**Daniel Smith** completed his undergraduate studies at Emory University and earned an MBA with a concentration in statistics at the Georgia Institute of Technology, where he also received his Six Sigma Black Belt training. He has been a reliability engineer at Cox Communications since 2005.

##### “*Imagination is more important than knowledge.*”

##### ~ Albert Einstein

Congratulations! You’ve just graduated from college or graduate school after specializing in advanced analytics, received a job offer, and, as your reward, you now get to try to communicate specialized topics to people who have no idea what you’re talking about. Statisticians have little problem communicating with each other, but how do you translate complex ideas to company leaders who specialize in other areas? This can be a problem in any company, regardless of the size.

Fortunately, there are a few tricks of the trade you can employ that make communicating statistical ideas a little less worrisome. Just like a doctor explaining to someone who’s ill what’s happening to their body or an auto mechanic telling you why your car isn’t working, a good statistician can choose several methods to clearly convey what his/her message is.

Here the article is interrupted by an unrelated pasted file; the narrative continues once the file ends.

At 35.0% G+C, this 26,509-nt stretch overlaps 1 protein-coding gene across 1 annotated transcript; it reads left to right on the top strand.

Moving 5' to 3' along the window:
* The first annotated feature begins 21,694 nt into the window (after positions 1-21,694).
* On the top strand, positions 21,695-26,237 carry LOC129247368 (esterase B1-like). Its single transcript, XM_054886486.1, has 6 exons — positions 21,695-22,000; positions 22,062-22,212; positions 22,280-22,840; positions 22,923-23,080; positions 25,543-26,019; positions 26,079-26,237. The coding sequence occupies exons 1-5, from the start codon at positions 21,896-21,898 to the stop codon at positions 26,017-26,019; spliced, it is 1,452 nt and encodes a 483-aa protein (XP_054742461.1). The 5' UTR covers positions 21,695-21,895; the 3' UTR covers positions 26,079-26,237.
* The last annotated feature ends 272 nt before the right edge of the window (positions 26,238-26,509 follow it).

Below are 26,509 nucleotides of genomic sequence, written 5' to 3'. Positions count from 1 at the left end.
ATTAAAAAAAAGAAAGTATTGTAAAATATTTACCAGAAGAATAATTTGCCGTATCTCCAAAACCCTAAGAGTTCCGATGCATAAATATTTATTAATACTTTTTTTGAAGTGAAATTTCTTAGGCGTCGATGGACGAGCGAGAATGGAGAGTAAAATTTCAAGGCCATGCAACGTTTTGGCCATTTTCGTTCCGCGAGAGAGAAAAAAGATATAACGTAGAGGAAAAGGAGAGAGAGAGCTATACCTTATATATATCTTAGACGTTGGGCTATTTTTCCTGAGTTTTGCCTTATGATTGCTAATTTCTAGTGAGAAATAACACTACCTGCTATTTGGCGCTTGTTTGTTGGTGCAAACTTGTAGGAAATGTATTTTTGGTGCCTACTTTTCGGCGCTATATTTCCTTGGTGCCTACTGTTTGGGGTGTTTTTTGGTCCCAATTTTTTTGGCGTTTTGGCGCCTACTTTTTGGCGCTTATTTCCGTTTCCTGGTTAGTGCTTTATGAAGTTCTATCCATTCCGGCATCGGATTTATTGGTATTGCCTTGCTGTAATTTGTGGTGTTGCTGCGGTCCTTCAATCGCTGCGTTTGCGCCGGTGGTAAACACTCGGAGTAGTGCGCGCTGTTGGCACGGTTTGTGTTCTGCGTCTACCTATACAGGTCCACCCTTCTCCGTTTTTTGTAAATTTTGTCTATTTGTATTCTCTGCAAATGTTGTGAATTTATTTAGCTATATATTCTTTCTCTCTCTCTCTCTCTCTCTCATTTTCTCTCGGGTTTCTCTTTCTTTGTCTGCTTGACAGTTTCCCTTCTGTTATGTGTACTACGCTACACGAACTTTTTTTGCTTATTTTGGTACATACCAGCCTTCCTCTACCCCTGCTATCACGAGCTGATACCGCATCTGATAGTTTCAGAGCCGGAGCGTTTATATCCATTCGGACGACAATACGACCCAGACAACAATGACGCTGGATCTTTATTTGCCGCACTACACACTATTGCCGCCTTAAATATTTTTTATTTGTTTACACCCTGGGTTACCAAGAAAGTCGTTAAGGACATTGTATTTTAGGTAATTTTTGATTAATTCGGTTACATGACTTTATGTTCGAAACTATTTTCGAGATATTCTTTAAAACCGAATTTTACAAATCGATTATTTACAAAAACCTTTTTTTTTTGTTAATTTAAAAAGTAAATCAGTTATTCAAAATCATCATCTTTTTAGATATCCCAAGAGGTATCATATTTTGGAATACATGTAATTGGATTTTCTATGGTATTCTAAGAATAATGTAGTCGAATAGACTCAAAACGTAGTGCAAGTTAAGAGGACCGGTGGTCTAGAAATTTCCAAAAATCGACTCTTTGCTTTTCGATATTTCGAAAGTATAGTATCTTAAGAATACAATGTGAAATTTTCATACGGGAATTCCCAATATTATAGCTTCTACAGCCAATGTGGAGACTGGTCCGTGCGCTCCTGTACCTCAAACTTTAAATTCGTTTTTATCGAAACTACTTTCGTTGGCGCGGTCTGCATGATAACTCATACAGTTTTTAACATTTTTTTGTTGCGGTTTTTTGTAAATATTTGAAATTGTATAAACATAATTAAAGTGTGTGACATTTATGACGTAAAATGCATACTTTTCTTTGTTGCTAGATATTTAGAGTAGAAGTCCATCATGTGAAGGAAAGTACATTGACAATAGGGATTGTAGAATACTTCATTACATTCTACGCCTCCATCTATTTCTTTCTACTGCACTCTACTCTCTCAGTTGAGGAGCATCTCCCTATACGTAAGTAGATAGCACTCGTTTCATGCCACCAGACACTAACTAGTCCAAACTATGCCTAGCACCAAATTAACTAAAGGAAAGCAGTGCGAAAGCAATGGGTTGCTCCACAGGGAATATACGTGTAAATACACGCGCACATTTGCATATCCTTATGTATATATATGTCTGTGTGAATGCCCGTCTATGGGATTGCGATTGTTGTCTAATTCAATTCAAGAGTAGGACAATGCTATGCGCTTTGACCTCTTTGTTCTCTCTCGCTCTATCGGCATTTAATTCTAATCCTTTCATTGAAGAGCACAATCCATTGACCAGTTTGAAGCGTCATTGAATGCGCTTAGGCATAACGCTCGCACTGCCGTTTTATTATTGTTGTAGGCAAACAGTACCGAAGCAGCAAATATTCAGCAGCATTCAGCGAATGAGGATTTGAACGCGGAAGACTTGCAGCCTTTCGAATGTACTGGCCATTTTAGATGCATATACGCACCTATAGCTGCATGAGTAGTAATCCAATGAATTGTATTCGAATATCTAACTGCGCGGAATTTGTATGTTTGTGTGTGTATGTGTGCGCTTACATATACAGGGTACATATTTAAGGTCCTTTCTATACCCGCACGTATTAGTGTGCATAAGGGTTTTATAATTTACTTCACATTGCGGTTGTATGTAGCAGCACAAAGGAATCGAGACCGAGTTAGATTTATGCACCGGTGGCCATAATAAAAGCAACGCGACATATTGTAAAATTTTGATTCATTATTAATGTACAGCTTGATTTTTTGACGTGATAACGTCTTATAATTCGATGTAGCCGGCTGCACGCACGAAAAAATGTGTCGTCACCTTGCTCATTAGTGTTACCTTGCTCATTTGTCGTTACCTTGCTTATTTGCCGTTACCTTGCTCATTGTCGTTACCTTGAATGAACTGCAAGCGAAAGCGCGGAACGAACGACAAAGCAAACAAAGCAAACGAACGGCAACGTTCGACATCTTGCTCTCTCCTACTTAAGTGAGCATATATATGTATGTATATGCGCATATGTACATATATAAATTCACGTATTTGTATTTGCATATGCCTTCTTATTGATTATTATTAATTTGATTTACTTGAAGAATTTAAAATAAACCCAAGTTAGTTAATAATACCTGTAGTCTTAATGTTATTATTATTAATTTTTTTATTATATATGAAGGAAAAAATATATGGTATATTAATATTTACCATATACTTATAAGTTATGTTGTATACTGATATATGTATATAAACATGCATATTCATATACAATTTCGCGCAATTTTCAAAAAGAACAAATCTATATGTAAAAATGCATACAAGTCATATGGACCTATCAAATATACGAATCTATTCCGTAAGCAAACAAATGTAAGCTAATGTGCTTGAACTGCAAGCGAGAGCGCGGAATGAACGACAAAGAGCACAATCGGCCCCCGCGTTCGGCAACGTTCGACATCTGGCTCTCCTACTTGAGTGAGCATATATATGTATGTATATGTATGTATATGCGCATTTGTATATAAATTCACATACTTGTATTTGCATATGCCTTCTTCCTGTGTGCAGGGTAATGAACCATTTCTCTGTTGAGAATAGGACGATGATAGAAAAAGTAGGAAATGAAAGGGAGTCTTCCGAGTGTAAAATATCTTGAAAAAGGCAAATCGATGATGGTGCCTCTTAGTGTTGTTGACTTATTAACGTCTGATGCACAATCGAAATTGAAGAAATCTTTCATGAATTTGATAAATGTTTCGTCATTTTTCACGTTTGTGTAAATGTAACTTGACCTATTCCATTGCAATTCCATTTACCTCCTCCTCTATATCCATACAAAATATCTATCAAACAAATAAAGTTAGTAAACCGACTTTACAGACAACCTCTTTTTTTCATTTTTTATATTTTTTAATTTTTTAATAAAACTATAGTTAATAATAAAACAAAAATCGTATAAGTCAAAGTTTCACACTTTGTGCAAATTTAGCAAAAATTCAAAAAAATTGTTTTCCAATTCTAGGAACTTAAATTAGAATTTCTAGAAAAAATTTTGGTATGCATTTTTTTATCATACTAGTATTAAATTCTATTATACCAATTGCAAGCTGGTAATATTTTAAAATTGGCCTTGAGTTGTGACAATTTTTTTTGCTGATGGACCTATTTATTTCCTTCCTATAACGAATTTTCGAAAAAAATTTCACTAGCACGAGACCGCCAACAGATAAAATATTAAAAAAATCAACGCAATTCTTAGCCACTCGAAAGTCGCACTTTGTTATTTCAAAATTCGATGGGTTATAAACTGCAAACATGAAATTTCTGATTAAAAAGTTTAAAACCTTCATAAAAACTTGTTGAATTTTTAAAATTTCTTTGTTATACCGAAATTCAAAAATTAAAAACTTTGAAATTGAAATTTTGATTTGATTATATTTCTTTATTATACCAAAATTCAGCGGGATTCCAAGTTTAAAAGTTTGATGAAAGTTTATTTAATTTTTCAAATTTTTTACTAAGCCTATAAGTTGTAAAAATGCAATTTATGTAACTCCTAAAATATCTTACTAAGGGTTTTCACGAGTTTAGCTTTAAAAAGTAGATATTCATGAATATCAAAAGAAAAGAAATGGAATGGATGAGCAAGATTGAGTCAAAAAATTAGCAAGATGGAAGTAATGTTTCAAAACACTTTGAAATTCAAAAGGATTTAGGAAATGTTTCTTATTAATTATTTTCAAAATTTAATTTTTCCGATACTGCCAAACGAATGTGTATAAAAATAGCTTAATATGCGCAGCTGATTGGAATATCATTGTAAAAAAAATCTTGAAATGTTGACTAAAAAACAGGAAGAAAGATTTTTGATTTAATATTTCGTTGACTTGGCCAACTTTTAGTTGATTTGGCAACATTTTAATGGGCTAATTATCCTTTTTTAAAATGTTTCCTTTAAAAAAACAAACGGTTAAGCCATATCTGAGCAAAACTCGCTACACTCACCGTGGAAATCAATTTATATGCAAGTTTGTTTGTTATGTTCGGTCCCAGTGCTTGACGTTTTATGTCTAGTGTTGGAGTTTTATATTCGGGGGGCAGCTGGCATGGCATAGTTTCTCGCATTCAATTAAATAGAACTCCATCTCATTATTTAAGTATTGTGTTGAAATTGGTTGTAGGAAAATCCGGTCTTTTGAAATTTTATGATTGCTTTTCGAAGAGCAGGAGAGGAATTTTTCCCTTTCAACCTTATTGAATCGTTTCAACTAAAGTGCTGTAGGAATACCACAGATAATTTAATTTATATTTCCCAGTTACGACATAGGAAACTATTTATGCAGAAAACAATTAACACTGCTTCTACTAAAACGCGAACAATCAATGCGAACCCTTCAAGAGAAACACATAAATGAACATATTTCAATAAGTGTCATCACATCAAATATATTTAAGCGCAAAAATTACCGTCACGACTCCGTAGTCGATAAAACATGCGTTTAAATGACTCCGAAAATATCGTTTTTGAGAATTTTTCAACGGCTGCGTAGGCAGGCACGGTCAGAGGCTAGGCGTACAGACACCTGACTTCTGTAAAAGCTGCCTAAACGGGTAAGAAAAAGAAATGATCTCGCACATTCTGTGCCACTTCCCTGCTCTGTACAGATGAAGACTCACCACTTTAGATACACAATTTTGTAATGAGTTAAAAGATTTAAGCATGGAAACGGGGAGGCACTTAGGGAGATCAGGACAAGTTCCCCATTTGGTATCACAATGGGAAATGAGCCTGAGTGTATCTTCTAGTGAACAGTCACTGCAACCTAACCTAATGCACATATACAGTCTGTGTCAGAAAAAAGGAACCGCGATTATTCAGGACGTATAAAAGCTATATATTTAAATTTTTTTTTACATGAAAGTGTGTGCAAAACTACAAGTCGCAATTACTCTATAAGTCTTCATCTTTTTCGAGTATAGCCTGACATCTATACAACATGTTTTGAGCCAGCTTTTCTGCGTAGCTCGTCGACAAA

The quote at the top of this article speaks to that. A company leader may not have a lot of statistical knowledge, but by tapping into their imagination, you can enable them to understand complex mathematical concepts.

#### A Picture Is Worth 1,000 Words

You could be well versed at discussing terms such as “statistical significance” or “inherent variation,” but company leaders outside the statistics world may still have issues understanding you. This is why putting charts and graphs in front of them makes explaining advanced topics so much easier.